“Okay,” I muttered, going back through the device instructions. “Engage targeting computer…check. Select target…check.” The outline of the Acapella II appeared on the small monitor embedded in the subspace generator as the device quickly started calculating how big of a subspace pocket to form. “Wait for the green light…” A green light next to the monitor winked on, signaling all was ready. “Press Activation toggle…” I hit the blinking red button below the green light.

Suddenly, the space around the Acapella II began to warp and quiver. The ship itself seemed to be rippling. Then, just as fast as it started, it was over. And the Acapella II was gone. “POCKET FORMATION COMPLETE,” the monitor on the subspace generator read.

I couldn’t help put smile as I reached into the pockets on my EVA suit, pulled out the transport homing beacons, and attached one to the subspace generator and one to myself. After switching them both on and feeling the transporter beam lock onto me, I finally began to relax.

Life was good.

I had my ship.

I had the generator…

…I had two Vulcans aiming wrist-mounted phasers at me.

“Congratulations on your success,” Spaanz said as soon as I finished materializing in the Bach’s small transporter room. “Our employer will be most pleased when we deliver this to him.”

“Yeah, well you guys aren’t delivering it,” I said defiantly, hoping the phasers were more for show than anything else. “Bradley Dillon got me into this mess, and I’ll be damned if I’m not going to be the one to plop this piece of sh** into his lap. I never leave a job unfinished!”

“Miss Durham, I cannot imagine that an intelligent woman such as yourself does not understand the illogic of such a position. Clearly Taanz and I have the advantage in this particular transaction. Now then, you will step off of the transporter pad and away from the device; otherwise, Taanz will vaporize your right leg from the knee down. Or, if you so desire, I can have Taanz disintegrate you now. I prefer not to kill those that I come into contact with, but I will not hesitate to do so should you leave me no alternative.”

“Are you sure you two aren’t actually Romulans?”

“That would, perhaps, be convenient for your world view,” Spaanz replied. “However, I can assure you that my associate and I are most definitely Vulcans. A Romulan would have simply killed you when you materialized on the transporter pad.”

“I can’t argue with that logic,” I muttered.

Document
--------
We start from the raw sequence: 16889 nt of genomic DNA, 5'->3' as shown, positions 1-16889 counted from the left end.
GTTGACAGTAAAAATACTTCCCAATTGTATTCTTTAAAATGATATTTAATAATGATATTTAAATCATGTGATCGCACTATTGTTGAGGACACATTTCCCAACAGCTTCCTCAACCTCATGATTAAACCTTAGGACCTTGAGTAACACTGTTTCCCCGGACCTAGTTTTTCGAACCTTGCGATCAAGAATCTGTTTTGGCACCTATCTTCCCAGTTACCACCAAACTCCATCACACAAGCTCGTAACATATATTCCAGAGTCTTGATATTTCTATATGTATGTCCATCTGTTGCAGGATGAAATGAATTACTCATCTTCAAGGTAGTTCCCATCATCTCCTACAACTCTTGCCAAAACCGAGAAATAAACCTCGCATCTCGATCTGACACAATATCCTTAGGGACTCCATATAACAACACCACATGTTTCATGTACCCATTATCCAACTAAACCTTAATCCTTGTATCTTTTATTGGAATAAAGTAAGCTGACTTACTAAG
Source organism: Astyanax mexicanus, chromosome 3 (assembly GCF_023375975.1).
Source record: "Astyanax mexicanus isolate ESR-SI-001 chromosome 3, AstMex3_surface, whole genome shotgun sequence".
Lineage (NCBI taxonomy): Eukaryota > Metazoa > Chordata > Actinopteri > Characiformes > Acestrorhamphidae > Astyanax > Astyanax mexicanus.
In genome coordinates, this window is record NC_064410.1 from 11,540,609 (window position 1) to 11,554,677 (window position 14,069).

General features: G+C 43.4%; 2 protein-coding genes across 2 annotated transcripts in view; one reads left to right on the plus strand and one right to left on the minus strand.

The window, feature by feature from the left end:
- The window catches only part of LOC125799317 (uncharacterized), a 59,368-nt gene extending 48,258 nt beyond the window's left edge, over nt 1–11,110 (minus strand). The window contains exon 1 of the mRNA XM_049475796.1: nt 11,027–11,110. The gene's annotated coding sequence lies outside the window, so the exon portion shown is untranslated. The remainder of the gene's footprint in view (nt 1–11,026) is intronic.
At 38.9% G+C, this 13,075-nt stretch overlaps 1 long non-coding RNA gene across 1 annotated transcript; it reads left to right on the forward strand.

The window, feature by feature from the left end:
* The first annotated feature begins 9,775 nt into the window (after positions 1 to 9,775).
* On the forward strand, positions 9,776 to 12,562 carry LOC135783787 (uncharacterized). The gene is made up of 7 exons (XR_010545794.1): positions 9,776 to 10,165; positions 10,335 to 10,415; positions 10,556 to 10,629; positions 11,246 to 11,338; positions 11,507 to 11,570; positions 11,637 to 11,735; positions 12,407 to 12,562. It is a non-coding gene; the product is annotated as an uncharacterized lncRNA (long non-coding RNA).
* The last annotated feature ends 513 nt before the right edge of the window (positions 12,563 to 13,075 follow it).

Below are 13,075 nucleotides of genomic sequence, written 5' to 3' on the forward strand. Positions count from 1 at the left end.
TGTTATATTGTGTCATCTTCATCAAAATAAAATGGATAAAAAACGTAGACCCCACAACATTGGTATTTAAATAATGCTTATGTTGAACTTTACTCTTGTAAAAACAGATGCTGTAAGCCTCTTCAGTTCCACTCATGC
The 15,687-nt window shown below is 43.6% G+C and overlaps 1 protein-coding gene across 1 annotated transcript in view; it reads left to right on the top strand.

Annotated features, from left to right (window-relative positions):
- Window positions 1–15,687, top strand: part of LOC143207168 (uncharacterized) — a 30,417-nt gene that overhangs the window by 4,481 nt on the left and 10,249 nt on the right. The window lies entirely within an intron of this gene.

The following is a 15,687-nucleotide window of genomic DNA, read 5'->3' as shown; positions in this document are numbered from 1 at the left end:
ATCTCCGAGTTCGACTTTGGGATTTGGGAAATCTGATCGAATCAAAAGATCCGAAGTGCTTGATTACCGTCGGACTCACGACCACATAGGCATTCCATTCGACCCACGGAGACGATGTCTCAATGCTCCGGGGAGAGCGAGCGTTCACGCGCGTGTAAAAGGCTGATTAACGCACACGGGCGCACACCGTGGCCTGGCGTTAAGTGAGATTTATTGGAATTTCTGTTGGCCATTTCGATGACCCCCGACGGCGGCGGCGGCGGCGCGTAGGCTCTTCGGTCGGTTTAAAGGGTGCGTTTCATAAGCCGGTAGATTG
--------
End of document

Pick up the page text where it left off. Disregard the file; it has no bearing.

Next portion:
“As I said, you are an intelligent woman. Now then, if you would step away from the device.”

I took a moment to consider my options. I could run at one or the other of them, but that would just be plain stupid. Assuming the other didn’t vaporize me the second I started after his colleague, their superior Vulcan strength would let one of them overpower me easily. I didn’t have a chance against two of them.

At this point, I could either stall for time and hope that Rydell came back or just accept defeat and let Spaanz and Taanz take the generator back to Bradley Dillon instead. Actually, it didn’t make much sense to me why they were so adamant about this. Well, it couldn’t hurt to ask.

I took a step away from the generator, then stopped as though the thought had just struck me. “Why the hell are you two so determined to take this back yourselves. We’re all working toward the same goal here?”

Spaanz clasped his hands behind his back and started to pace, as though he was giving a lecture. “You must look at it from our perspective. Why should we allow you to retain the item when we can improve our standing by returning with it and showing Mr. Dillon our abilities? And if we can convince him that we took the device from you and returned it to him because you intended to sell it yourself on the black market, we will most likely achieve higher status in his organization.”

“Dammit. Even that’s logical,” I muttered.

“Thank you.”

“Spaanz!” Taanz said suddenly, startling me. He hadn’t spoken in so long that I thought he’d gone mute. “Listen!”

“Footsteps approaching rapidly. Rydell must be returning. Conceal yourself behind the transporter console. I will ambush him from here.” Spaanz pressed himself against the wall directly beside the door, keeping a phaser aimed at me with his left hand while he balled up his right fist to bash Rydell when he came through the door.

A moment later, the transporter room door opened revealing Rydell, slightly out of breath from running and still dressed in his rhinestone jumpsuit. Now, I don’t know if it was some sixth sense that Starfleet Officers develop from their training or if the sight of me just standing right by the transporter pad awkwardly clued him in, but Rydell immediately ducked, just as Spaanz swung his arm with all its superior Vulcan strength at him.